Visitors to England often have viewing the Changing of the Guard on their list of things to do. We’ll briefly cover what it is but focus mainly on the pros and cons of the best places to see it.
What is it
In simple terms it is a ceremony where the New Guard (detachment) is taking over duties from the Old Guard. What makes it so popular though is all the pomp and ceremony. The spectacular uniforms, the stirring music and precision marching make it an unforgettable experience.
There are 5 regiments of Foot Guards who share duties at Buckingham Palace & Windsor Castle:
• Grenadier Guards
• Coldstream Guards
• Scots Guards
• Irish Guards
• Welsh Guards
Eagle eyed visitors can spot the differences between regiments by looking at the grouping of the buttons on front of the scarlet tunics and / or by the colour and position of the plume on the bearskin cap.
As an example, in the first picture above the plume is red and on the right hand side of the bearskin, denoting the Coldstream Guards. In the second picture however, the plume is white and on the left hand side of the bearskin, denoting the Grenadier Guards.
There are also 2 regiments of Horse Guards who share duties at Horse Guards Parade:
• Life Guards
• Blues and Royals (Prince Harry served in the Blues and Royals)
Where to see it
There are 3 main locations to view Changing of the Guard
• Buckingham Palace
• Horse Guards Parade
• Windsor Castle
There are certain places and times you can get a better view; stand at junction of The Mall and Marlborough Street at 11:05 before the Guards march over to Buckingham Palace.
You can also stand at the railings next to Wellington Barracks on Birdcage Walk at 11:25 as the Guards emerge from the parade ground and march the short distance over to Buckingham Palace.
These steps can help to somewhat mitigate the number of people around you but in reality the Changing of the Guard at Buckingham Palace is always extremely crowded.
This is actually great fun as often there is hardly anyone around yet.
Horse Guards Parade is a 5 mins walk from Buckingham Palace through the prettiest park in Central London; St James Park. As the name suggests, the soldiers are on horseback which makes it very spectacular. After standing on the parade ground at 10:55 to watch the New Guard arrive, it is fun to spend some time round the front of Horse Guards Arch i.e. the Whitehall side and watch as the various stages of the ceremony unfold.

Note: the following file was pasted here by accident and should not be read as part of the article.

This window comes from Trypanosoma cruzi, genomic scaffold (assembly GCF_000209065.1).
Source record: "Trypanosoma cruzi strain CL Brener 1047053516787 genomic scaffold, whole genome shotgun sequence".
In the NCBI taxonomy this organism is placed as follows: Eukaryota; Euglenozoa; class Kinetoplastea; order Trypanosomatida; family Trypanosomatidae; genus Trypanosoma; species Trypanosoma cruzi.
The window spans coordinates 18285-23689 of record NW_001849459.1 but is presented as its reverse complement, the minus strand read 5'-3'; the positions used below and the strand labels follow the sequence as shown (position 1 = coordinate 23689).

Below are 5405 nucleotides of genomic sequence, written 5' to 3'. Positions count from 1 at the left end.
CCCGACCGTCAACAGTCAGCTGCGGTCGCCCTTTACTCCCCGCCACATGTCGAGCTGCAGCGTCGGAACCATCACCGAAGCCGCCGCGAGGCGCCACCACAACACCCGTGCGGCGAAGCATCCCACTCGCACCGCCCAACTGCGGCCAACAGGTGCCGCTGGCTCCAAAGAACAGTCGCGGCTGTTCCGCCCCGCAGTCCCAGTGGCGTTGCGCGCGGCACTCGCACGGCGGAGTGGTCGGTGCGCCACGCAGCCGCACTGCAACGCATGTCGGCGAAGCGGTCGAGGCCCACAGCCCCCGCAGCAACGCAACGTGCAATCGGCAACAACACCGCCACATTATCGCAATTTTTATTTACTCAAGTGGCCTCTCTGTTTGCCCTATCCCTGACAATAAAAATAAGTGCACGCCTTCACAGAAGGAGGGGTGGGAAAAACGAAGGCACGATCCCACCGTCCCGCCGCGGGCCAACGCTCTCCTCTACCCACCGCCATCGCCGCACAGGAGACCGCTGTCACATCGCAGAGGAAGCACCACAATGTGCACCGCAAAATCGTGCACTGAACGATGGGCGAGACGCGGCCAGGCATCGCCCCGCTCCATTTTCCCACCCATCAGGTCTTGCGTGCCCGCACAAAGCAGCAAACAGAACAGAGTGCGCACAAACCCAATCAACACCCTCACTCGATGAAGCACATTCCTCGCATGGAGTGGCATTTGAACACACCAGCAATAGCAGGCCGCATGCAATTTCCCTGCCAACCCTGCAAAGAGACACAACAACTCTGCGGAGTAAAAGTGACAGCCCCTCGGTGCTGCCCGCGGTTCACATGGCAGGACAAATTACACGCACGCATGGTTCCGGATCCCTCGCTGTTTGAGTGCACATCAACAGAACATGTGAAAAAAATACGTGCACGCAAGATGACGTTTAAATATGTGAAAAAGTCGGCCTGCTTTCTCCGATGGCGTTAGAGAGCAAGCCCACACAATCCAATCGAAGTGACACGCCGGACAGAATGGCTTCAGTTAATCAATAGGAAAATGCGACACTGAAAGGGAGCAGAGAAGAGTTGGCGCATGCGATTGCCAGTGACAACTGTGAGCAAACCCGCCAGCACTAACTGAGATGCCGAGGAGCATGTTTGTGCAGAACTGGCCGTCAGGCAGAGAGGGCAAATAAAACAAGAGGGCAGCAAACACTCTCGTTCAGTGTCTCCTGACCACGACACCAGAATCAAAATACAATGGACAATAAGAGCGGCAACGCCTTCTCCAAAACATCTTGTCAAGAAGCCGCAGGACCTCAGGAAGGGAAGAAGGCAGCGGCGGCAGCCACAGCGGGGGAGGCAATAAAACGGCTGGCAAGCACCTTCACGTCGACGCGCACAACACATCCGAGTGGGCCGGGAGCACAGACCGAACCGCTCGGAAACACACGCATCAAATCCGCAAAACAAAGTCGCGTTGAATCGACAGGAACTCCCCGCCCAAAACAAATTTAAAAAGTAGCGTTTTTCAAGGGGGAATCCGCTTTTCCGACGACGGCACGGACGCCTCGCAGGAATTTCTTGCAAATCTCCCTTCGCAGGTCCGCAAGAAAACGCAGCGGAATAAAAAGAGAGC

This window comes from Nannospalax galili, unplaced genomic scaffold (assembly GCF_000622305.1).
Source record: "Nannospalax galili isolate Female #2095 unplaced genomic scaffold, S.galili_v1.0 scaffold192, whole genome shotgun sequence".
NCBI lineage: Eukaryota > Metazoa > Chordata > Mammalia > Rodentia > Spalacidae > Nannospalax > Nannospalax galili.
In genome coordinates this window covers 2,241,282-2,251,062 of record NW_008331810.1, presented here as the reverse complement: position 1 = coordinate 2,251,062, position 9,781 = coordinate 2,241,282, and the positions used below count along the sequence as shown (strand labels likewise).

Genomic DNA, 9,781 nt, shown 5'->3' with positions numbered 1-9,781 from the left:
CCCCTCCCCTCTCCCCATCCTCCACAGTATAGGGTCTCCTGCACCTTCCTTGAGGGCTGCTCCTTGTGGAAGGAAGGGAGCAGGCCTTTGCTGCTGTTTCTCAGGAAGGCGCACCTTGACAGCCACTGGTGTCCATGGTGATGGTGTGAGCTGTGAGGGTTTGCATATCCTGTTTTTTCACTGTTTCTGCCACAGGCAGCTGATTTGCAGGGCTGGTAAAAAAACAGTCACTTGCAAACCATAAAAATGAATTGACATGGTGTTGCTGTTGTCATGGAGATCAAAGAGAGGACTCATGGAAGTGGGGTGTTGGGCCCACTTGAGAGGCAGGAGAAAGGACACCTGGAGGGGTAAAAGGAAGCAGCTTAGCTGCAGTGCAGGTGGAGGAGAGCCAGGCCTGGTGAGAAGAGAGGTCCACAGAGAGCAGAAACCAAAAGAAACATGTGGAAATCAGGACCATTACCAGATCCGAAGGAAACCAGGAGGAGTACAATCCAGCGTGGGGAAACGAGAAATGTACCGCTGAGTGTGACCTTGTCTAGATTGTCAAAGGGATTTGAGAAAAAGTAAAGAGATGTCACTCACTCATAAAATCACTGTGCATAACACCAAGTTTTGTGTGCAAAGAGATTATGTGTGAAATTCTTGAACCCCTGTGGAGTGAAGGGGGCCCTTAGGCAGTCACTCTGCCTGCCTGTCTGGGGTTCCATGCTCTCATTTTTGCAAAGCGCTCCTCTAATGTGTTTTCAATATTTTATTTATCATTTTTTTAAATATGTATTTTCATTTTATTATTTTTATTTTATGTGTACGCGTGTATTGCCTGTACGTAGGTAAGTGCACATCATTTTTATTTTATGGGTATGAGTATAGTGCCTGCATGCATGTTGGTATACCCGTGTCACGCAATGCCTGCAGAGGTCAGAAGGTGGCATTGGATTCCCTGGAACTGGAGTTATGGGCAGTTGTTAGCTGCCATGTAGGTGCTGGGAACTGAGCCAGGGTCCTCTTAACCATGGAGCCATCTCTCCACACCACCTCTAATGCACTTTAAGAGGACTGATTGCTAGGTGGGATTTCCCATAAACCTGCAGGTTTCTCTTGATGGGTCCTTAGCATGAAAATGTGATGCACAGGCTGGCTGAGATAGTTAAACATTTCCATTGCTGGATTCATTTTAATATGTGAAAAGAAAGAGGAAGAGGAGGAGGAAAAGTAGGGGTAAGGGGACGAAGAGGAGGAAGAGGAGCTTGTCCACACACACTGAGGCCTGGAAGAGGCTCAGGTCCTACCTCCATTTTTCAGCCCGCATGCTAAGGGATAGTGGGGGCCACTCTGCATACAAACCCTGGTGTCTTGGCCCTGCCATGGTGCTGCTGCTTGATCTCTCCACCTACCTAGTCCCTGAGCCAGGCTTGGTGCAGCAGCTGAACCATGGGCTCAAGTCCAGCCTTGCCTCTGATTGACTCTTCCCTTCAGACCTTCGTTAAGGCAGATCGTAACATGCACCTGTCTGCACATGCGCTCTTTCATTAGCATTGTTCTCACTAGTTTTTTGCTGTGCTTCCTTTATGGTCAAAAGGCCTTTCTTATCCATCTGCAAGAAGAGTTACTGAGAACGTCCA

For some reason, Horse Guards is much less popular than Buckingham Palace so crowds are considerably smaller. You can get very close to the Guards but be very careful not to get in the way as they will shout at you in no uncertain terms if you seem to be encroaching!
Some visitors may also remember Horse Guards as the amazing venue for the Beach Volleyball back at the 2012 Olympics. We enclose a snap just to highlight what an amazing venue it was then and to bring back those lovely, nostalgic feelings.
Windsor Castle is the 3rd location to see Changing of the Guard. The town of Windsor is about 25 miles to the West of London and has been a home to the Royal Family for hundreds of years. A visit to Windsor is on most visitors itinerary but not many people realise that you can also get the most intimate experience of Changing the Guard there.
The ceremony takes place at 11:00 inside the Castle precincts so it’s advisable to be there by 10:30 latest to get through security and get a good spot. Normally the Guard Mounting ceremony takes place at the parade ground in the Lower Ward so stand by the railings just below St George’s Chapel.
The parade ground is already a great spot to view the Changing of the Guard but at Easter time something special happens. The Queen takes up official residence at Windsor Castle for a month, it is known as Easter Court. During Easter Court, the Guard Mounting ceremony takes place in the Quadrangle. If you’re in position at the entrance to St George’s Gate inside Windsor Castle at 10:55, the Guards will literally march right past you. You could reach out and touch them although this is definitely not advisable.
You can also watch the whole ceremony from the railings at Engine Court, although this can get a bit crowded. The section of Windsor Castle in the distance behind the soldiers is actually the Queen’s Private Residence. She has been known on occasion to come down and watch the Changing of the Guard which can be exciting for visitors.
The answer to ‘Which is the best place to experience Changing of the Guard’ does depend on what you’re looking for but our guidance is as follows:
• If you want a more intimate experience, set in spectacular surroundings and with plenty to do afterwards then Windsor Castle is hard to beat
• If you are horse lovers or don’t want to be overly crowded, then Horse Guards Parade is a great, London based, alternative
• If you’re Ok with big crowds and want to experience London at its most traditional, or perhaps are first time visitors, then try Buckingham Palace
One final note. The British weather is notoriously fickle. There is no Guard Mounting in very wet weather. Always, best to check the weather forecast.